Citigroup backs key Deutsche Bank Qatari shareholder
London — Citigroup jumped in as a financier for a key Deutsche Bank shareholder after Bank of America dropped out to pare potential risks linked to the German lender’s stock rout, people with knowledge of the matter say.
Citigroup would finance a few hundred million euros for former Qatari prime minister Sheikh Hamad bin Jassim Al Thani’s margin loan after the value of his Deutsche Bank holding shrank, the people said, asking not to be named.
The rout in Deutsche Bank shares in recent weeks triggered a so-called "termination event" for the lender who had provided credit, backed by the stake, the people said.
While lenders frequently restructure loans to back clients during a market slump, Bank of America had opted to withdraw because of the perceived risk involved and their own lower appetite for losses, they said.
Representatives for Citigroup and Bank of America declined to comment, while spokesmen for Al Thani did not respond. The financing from Citigroup for Al Thani is for part of his loan.
Bank of America has become more selective on both advisory and financing deals after incurring about $300m in losses tied to the December collapse of South African furniture retailer Steinhoff International, the people said.
The decision to pull out from the Qatari loan was due to the risks tied to the German asset rather than the client and the US bank continued to advise on deals and offer loans in the Middle East, the people said.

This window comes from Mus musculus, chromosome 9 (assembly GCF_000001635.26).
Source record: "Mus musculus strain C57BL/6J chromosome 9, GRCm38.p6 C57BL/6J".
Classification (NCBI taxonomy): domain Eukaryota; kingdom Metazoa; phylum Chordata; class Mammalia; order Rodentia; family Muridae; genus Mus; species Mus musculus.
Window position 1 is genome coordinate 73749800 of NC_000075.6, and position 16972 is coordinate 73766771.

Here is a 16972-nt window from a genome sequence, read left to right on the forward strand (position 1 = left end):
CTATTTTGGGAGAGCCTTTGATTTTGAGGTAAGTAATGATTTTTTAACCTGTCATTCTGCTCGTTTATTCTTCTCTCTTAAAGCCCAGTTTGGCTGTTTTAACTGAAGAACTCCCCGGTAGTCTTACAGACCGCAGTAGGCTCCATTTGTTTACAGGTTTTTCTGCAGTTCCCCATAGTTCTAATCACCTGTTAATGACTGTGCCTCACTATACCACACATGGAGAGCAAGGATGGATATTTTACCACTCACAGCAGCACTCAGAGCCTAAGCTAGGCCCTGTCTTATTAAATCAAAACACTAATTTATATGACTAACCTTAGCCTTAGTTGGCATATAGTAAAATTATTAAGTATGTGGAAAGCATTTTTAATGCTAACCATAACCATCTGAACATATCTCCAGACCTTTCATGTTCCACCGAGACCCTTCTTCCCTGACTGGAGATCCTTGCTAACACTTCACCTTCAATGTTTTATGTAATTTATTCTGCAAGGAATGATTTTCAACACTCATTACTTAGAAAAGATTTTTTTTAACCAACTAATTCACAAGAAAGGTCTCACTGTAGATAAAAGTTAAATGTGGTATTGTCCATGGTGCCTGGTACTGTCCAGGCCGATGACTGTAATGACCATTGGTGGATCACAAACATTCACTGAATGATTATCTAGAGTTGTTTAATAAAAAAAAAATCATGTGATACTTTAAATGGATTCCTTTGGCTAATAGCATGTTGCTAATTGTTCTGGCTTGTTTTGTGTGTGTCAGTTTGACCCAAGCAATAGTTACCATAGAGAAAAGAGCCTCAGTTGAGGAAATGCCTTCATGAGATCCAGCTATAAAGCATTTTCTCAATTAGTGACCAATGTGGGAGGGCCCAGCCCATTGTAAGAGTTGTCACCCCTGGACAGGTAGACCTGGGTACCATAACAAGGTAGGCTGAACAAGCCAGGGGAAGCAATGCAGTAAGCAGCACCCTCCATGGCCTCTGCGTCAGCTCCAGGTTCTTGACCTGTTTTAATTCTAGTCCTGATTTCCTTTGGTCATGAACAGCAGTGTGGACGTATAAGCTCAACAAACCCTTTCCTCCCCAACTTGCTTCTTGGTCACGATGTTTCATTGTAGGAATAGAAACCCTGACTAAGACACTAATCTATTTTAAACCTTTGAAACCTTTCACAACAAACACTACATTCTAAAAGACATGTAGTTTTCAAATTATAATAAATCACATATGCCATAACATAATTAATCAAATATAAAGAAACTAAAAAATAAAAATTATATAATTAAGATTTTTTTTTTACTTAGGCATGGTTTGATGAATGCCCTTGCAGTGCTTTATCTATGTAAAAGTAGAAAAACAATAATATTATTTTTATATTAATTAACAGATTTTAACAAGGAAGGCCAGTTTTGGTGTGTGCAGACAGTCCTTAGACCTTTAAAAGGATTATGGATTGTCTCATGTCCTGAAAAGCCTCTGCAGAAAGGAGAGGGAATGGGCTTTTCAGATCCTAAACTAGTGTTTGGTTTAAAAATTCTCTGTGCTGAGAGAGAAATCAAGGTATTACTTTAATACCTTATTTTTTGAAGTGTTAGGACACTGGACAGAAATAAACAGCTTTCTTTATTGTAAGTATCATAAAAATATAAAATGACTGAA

Shares of Deutsche Bank have plunged 39% in 2018 amid investors’ concerns that multiple turnaround plans and CEOs have failed to deliver revenue that justifies expenses, prompting downgrades to credit ratings and raising funding costs.
A strategic overhaul announced in April — paring businesses to improve profitability — should eventually turn things around, Deutsche Bank chief financial officer James von Moltke said in June. A Deutsche Bank representative declined to comment.
Citigroup meanwhile is making a renewed push into the Middle East, re-entering Saudi Arabia in 2017 after a 13-year hiatus. Investment banks in the region are walking a tightrope after tensions between neighbouring countries resulted in Saudi Arabia and its Arab allies in 2017 placing a trade embargo on Qatar. The rift forced Qatar to shift import routes to Kuwait and Oman, and buy goods from Iran and Turkey.
A group of US banks collectively lost more than $1bn after Steinhoff’s account-ing scandal.
Citigroup took the biggest hit, with losses and charge-offs of $370m.